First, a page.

5 Things to Measure with your Video Marketing with Video Analytics

This is a guest post from Adam Riemer

People talk about video and how well it is performing, but not everyone is actually measuring the right video analytics for your company’s goals.  If all you want is views, that’s fine, but you probably aren’t getting a reasonable ROI.  Here are 5 things that you may want to measure instead of worrying about how many views and comments your video has.


1. The point in your video which the call to action occurs.


This is probably the most important thing to look at first.  By knowing when in the video people drop off, start to take a measurable call to action or get bored and watch a different video, you can begin to determine how long your videos need to be and where to place your calls to action.  By measuring multiple points in your video where a call to action takes place, you can determine what length of your video is too long to bring in a positive return, how many minutes or seconds into the video brings in what type of customer (how long they stay with you for, what their average AOV is, etc…) and when you should stop filming or cut it off because of a diminishing ROI.  By knowing how long to make your video and by knowing when to place your calls to action, you can then optimize it for a solid ROI and predict what types of customers you should be able to attract.


2.  The wording you use.


When using wording like click here, shop now, find out more information, etc… it’s important to measure what words work with which length of video and on which video sites.  You then cross that with your AOV and total sales and you can determine which videos with which words to use on which sites and be able to maximize your ROI with little to no additional work.


3.  The color of the skin you are using.


When you have the video on your website, sometimes changing something small like the color or design of the skin can make a huge difference.  Try changing the colors from one that matches and blends with your site to one that contrasts and draws attention.  You’ll also want to test this with your videos on social sites like Facebook and Twitter.


4.  The reach, not just the views.


If driving impressions is your goal, you shouldn’t rely only on one site like a YouTube, DailyMotion or Viddler.  Instead you need a way to distribute to all major sharing sites as well as track the effectiveness of them.  Impressions can count if you have an ad on the opening screen or your opening screen is an image that someone paid for, so having your reach counted is even more profitable than just video views because you can charge more for the increase in impressions.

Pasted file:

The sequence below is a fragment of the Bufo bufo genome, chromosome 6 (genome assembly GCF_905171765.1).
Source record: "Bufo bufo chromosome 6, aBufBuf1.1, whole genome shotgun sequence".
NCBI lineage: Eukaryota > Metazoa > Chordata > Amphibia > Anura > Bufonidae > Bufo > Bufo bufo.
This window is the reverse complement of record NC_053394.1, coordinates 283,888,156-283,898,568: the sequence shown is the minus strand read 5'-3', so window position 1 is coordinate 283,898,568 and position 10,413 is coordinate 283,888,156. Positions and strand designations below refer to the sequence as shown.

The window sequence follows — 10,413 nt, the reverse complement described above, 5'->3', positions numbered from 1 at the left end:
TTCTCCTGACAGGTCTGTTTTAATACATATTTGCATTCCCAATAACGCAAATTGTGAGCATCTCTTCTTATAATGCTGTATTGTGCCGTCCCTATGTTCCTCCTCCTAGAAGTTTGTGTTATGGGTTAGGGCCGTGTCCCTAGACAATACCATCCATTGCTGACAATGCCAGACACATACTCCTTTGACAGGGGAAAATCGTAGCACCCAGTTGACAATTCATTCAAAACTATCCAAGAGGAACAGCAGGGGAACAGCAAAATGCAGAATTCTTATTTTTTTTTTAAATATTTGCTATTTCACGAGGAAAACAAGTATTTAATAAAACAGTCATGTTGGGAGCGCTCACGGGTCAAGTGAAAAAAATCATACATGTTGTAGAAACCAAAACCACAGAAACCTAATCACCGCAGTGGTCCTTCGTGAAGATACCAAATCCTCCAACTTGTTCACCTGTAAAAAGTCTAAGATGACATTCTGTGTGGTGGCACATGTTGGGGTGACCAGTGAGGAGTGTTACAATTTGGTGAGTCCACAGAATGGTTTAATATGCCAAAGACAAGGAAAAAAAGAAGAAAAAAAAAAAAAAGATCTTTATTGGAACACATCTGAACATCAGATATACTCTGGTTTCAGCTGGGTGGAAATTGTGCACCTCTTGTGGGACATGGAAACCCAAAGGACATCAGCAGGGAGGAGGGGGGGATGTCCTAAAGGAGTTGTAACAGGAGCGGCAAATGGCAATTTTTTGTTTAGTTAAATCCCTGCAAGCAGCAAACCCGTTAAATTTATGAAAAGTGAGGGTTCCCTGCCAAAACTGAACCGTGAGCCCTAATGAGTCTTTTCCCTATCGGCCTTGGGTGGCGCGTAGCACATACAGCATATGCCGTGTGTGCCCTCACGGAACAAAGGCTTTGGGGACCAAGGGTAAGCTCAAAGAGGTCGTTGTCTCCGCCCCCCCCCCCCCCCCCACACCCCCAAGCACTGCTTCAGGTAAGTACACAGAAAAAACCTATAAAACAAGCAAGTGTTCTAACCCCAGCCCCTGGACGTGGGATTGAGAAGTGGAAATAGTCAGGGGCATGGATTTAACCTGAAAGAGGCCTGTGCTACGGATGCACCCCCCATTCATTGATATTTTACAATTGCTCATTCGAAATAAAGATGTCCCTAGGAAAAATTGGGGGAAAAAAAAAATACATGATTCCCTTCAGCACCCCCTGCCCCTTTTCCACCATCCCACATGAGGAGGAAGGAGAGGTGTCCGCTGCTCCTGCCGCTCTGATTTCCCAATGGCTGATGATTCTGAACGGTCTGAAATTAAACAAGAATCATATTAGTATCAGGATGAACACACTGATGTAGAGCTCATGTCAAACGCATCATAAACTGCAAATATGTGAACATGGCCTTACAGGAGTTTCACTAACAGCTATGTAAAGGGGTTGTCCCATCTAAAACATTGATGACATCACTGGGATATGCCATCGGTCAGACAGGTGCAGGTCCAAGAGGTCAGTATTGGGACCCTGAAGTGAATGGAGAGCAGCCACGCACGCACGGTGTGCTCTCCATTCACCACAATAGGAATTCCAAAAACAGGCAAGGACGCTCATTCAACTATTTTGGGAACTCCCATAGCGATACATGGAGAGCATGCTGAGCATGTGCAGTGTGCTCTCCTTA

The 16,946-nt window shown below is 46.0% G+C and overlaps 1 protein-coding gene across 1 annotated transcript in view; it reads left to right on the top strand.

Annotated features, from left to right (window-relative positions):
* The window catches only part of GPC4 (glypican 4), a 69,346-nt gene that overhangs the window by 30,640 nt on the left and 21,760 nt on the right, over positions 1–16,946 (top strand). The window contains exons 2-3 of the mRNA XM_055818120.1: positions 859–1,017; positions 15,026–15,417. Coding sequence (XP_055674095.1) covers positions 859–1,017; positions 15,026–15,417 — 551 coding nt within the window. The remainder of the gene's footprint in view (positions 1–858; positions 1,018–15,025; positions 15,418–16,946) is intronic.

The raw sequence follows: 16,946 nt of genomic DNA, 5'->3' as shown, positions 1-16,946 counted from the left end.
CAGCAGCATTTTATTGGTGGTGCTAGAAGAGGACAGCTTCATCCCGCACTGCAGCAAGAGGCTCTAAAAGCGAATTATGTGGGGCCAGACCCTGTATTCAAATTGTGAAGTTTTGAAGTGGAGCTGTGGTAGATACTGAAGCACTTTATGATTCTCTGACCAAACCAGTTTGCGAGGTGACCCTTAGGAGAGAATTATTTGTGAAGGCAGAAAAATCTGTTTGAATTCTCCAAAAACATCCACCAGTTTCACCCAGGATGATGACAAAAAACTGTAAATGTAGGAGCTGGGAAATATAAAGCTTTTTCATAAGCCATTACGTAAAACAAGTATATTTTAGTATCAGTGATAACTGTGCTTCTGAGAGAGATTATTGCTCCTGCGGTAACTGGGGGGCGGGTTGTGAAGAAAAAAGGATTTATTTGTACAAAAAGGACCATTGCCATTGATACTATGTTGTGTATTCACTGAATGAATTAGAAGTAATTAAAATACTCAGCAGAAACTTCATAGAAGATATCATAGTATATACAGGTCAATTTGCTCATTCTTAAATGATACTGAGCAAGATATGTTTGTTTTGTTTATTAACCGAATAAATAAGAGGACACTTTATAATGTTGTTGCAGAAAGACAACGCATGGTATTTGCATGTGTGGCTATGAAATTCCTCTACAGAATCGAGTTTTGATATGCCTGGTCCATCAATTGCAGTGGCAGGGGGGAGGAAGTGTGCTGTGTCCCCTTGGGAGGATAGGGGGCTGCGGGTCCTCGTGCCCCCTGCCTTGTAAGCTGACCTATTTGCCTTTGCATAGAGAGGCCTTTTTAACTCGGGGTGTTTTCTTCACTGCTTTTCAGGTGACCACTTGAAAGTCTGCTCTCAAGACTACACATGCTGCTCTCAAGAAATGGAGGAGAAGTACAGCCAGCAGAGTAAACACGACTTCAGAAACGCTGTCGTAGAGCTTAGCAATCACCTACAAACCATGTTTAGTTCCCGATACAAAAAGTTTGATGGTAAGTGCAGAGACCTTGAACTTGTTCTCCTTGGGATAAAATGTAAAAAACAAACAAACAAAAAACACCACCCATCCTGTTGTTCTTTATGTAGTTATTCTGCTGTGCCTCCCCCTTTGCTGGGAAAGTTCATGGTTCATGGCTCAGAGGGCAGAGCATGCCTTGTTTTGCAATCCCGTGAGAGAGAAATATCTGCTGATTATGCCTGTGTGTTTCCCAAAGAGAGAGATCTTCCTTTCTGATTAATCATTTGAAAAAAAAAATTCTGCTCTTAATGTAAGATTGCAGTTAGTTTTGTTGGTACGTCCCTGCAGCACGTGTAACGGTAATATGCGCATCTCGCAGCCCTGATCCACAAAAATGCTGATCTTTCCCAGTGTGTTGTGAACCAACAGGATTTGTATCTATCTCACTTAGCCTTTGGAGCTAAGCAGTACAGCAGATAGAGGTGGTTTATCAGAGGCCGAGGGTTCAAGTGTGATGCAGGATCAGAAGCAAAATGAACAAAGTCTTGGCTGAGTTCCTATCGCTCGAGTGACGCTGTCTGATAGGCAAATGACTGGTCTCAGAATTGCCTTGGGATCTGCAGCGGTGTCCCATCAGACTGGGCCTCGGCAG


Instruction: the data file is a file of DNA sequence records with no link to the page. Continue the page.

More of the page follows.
5.  Other site goals.


Marketers often forget that there are other goals you could try and hit with your video.

  • Newsletter sign ups are a huge one.  Newsletters let you remarket back to a targeted audience over and over which also means you have more opportunities to drive sales.
  • Social media likes and followers on Twitter.  These are great because you are building an audience and a following which can help spread your video as well as your products or services.  You can also remarket back to them like you can with your email list.
  • Visits and page views for your site.  These are easy to measure depending on the tools you are using.  If your site sells ad space, you’ll want to know how well your videos are driving traffic back to your site and which types of videos are driving more page views which means more impressions.


Here are some tools you can use to measure this:


Flimp Media – Flimp Media gives you many options to extend the reach of your video— through video postcard emails, embedding video on your website, and the flexibility of interacting with the video on any device—mobile, PC, Mac, tablet. You can instantly track and report in-depth video analytics on your videos (how long the viewer watched, if they watched to completion, etc), and can drop the videos into a “video postcard” to enable buttons for your calls to action (can be linked to URLs, email addresses, even custom forms).  They also allow you to customize a branded look surrounding the video to make it stand out. Also, with Flimp Media’s video analytics, you can see exactly how long each viewer engages with the video, how many times they watched and if they watched to completion or stopped at a specific time.  It measures which buttons the viewer clicks and how many times, and can tell you if they share the video on social media or forwarded it onto a friend (in which case, you could also find out the friend’s email address so you can add new people to your distribution list).  FlimpAgency, a division of Flimp Media, can produce professional videos at a lower cost and can write the scripting so that the right verbiage is used to maximize engagement.


Viewbix is another tool that has a free option to add links and calls to action to your existing videos.


About the author:


Adam Riemer is an online marketer with more than a decade of experience.  He works with mom and pop shops to the Fortune 500 to help them remove theft, properly measure ROI and to help with their attribution while growing channels like PPC, Affiliate Marketing, SEO and more.

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